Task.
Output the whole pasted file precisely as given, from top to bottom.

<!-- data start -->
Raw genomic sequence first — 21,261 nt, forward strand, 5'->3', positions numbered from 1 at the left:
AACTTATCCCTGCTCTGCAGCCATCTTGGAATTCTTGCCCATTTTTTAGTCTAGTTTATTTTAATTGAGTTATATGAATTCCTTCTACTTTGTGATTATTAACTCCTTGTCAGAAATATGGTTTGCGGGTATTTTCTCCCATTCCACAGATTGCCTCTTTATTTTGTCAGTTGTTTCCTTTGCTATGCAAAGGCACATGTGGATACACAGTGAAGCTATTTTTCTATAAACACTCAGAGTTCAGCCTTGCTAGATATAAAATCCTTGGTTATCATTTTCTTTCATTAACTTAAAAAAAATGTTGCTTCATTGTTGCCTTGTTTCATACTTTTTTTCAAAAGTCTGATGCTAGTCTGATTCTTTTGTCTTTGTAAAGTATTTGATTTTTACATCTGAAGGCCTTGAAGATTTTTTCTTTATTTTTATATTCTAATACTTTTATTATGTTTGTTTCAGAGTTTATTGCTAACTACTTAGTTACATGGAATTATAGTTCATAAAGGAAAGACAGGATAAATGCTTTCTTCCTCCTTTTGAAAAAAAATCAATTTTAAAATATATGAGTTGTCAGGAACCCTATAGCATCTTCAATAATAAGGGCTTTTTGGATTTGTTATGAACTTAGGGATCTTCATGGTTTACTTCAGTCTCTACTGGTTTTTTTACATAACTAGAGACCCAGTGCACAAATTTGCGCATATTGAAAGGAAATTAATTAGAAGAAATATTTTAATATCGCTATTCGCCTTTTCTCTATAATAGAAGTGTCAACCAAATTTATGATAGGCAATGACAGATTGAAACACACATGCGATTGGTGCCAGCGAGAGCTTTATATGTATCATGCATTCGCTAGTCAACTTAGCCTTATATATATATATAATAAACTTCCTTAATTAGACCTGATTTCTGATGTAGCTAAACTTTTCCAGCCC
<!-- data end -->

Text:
Raw genomic sequence first — 21,261 nt, forward strand, 5'->3', positions numbered from 1 at the left:
AACTTATCCCTGCTCTGCAGCCATCTTGGAATTCTTGCCCATTTTTTAGTCTAGTTTATTTTAATTGAGTTATATGAATTCCTTCTACTTTGTGATTATTAACTCCTTGTCAGAAATATGGTTTGCGGGTATTTTCTCCCATTCCACAGATTGCCTCTTTATTTTGTCAGTTGTTTCCTTTGCTATGCAAAGGCACATGTGGATACACAGTGAAGCTATTTTTCTATAAACACTCAGAGTTCAGCCTTGCTAGATATAAAATCCTTGGTTATCATTTTCTTTCATTAACTTAAAAAAAATGTTGCTTCATTGTTGCCTTGTTTCATACTTTTTTTCAAAAGTCTGATGCTAGTCTGATTCTTTTGTCTTTGTAAAGTATTTGATTTTTACATCTGAAGGCCTTGAAGATTTTTTCTTTATTTTTATATTCTAATACTTTTATTATGTTTGTTTCAGAGTTTATTGCTAACTACTTAGTTACATGGAATTATAGTTCATAAAGGAAAGACAGGATAAATGCTTTCTTCCTCCTTTTGAAAAAAAATCAATTTTAAAATATATGAGTTGTCAGGAACCCTATAGCATCTTCAATAATAAGGGCTTTTTGGATTTGTTATGAACTTAGGGATCTTCATGGTTTACTTCAGTCTCTACTGGTTTTTTTACATAACTAGAGACCCAGTGCACAAATTTGCGCATATTGAAAGGAAATTAATTAGAAGAAATATTTTAATATCGCTATTCGCCTTTTCTCTATAATAGAAGTGTCAACCAAATTTATGATAGGCAATGACAGATTGAAACACACATGCGATTGGTGCCAGCGAGAGCTTTATATGTATCATGCATTCGCTAGTCAACTTAGCCTTATATATATATATAATAAACTTCCTTAATTAGACCTGATTTCTGATGTAGCTAAACTTTTCCAGCCC